The natural extension of this line of thought, and perhaps most suitable, is a list of my favourite scents of 2016.

2016 was a dedicated year, at times academic, very market driven beyond the blog (work), and overly reductionist in nature. The year started with Goutal’s Sables, Chanel’s Egoiste, and L’Artisan’s Tea for Two, moving into a craving for rose scents, reaffirming my love for La Fille de Berlin and (re)introducing Eau de Protection. Somewhere just after my work with Tauer, I faced a rapture in the blog in which I grew absolutely tired of anything not critical and moved to firmly intellectualise scent.

f37bd37ea1b49daf16ff5d2ed7c5174c

Gustave Doré


The greats for me are surprisingly few for 2016. I wrote my review of No. 18 whilst in my hotel room in Sydney, exhausted the morning after speaking for hours on end about Tauer. There’s a brief moment of absolute clarity that can be caught just after waking up, just before drifting off, and moments where one least expects it.  My best reviews (in my mind) are the ones during mornings in which I have uni in the late afternoon, and felt particularly studious. The plain thing to do was to write critically about scent during that time! Reviews of Charogne (started before uni, and finalised after my lectures), Comme des Garçons EdP (uni break, after my public speaking lecture), Jubilation 25 (uni morning), Mitsouko (which was before an 8am start, actually), Le Mat (during the post-exam period) are some of my favoruites this year.

But which are great? Of the scents I have reviewed: Le Mat, most definitely – for fracturing the combination of rose-patchouli and inserting sticky immortelle in the middle. Comme des Garçons EdP, for its thin intensity that is reliable and wonderful. DSH’s Seven, a stupidly beautiful fragrance, one that I am glad to have met, and would feel incomplete if I had not. No. 18, duh. Infusion d’Iris, I have to thank, for momentarily satisfying my iris hunger until I sourced a bottle of Iris Silver Mist. Dia Man, quiet brilliance… To name another handful.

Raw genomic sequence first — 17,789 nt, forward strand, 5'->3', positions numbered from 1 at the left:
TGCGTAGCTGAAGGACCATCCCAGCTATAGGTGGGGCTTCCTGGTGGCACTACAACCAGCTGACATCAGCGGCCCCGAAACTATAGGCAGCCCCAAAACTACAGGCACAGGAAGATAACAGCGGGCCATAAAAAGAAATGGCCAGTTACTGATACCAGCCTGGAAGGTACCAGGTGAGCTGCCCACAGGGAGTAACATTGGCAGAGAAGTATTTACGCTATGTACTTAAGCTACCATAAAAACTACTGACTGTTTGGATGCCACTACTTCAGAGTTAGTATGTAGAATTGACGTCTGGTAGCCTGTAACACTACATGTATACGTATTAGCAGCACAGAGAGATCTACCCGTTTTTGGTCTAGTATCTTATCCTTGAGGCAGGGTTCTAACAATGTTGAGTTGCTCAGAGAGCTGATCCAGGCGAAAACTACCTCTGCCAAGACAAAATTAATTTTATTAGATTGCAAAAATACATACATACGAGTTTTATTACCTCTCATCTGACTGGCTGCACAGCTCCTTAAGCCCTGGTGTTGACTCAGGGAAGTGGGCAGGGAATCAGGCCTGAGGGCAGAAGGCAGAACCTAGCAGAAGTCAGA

But as I’ve said again and again, favourites shouldn’t be static entities, but they shouldn’t change too much. A favourite for me is a sound perfume objectively yet more importantly, of course, subjectively too.


Mental wardrobe in list form. Please, try them all!

Eau d’Hermes – Hermes
Eau de Neroli Dore – Hermes
Cuir d’Ange – Hermes
Epice Marine – Hermes
Brin de Reglisse – Hermes
Osmanthe Yunnan – Hermes
Une Fleur de Cassie – Frederic Malle
L’Eau d’Hiver – Frederic Malle
Dans Tes Bras – Frederic Malle
Portrait of a Lady – Frederic Malle
Mitsouko – Guerlain
Vol de Nuit – Guerlain
Jicky – Guerlain
Habit Rouge – Guerlain
No. 18 – Chanel
No. 5 / No. 22 – Chanel
Bois Des Iles – Chanel
31 Rue Cambon – Chanel
Eau Sauvage – Dior
Ambre Sultan – Serge Lutens
Fleurs d’Oranger – Serge Lutens
La Myrrhe – Serge Lutens
La Fille de Berlin – Serge Lutens
Muscs Khoublai Khan – Serge Lutens
Tubereuse Criminelle – Serge Lutens
Sarassins – Serge Lutens
Incense Rose – Tauer Perfumes
Sotto La Luna Gardenia – Tauer Perfumes
Declaration – Cartier
Eau de Protection – Etat Libre d’Orange
Traversee du Bosphore – L’Artisan Parfumeur
Timbuktu – L’Artisan Parfumeur
Dia Man – Amouage
Jubilation 25 – Amouage
Seven – DSH Perfumes
Infusion d’Iris – Prada
Comme des Garçons EdP

Almost there:

Le Parfum de Therese – Frederic Malle
Carnal Flower – Frederic Malle
Dzing! – L’Artisan Parfumeur
Poivre Piquant – L’Artisan Parfumeur
Seville a l’Aube – L’Artisan Parfumeur
Dzongkha – L’Artisan Parfumeur
Iris Silver Mist – Serge Lutens
Daim Blond – Serge Lutens
Jubilation XXV – Amouage

Advertisements

Leave a Reply

Fill in your details below or click an icon to log in:

WordPress.com Logo

You are commenting using your WordPress.com account. Log Out / Change )

Twitter picture

You are commenting using your Twitter account. Log Out / Change )

Facebook photo

You are commenting using your Facebook account. Log Out / Change )

Google+ photo

You are commenting using your Google+ account. Log Out / Change )

Connecting to %s